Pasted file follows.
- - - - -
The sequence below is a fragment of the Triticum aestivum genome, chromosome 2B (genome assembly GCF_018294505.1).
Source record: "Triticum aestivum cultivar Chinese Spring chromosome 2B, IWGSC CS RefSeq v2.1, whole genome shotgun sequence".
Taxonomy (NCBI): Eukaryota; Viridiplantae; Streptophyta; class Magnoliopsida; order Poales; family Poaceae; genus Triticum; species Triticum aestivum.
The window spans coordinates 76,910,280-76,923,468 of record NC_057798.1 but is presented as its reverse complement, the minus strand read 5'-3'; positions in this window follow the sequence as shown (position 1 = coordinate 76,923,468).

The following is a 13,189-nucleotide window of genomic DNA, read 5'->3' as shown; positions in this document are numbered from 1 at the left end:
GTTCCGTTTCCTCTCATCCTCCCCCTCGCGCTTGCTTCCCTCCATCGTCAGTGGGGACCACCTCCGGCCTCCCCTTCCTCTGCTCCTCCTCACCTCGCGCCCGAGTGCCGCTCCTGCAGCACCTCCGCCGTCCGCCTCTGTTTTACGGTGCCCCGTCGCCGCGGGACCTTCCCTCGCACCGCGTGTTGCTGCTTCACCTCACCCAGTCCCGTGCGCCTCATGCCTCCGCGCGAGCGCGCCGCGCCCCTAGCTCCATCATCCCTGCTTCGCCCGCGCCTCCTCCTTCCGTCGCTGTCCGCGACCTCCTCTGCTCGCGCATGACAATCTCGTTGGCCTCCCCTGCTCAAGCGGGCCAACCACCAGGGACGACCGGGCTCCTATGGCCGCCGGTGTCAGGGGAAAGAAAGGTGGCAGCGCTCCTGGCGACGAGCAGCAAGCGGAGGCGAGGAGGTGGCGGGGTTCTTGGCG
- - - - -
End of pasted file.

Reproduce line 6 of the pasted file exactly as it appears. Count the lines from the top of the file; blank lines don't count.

GTTCCGTTTCCTCTCATCCTCCCCCTCGCGCTTGCTTCCCTCCATCGTCAGTGGGGACCACCTCCGGCCTCCCCTTCCTCTGCTCCTCCTCACCTCGCGCCCGAGTGCCGCTCCTGCAGCACCTCCGCCGTCCGCCTCTGTTTTACGGTGCCCCGTCGCCGCGGGACCTTCCCTCGCACCGCGTGTTGCTGCTTCACCTCACCCAGTCCCGTGCGCCTCATGCCTCCGCGCGAGCGCGCCGCGCCCCTAGCTCCATCATCCCTGCTTCGCCCGCGCCTCCTCCTTCCGTCGCTGTCCGCGACCTCCTCTGCTCGCGCATGACAATCTCGTTGGCCTCCCCTGCTCAAGCGGGCCAACCACCAGGGACGACCGGGCTCCTATGGCCGCCGGTGTCAGGGGAAAGAAAGGTGGCAGCGCTCCTGGCGACGAGCAGCAAGCGGAGGCGAGGAGGTGGCGGGGTTCTTGGCG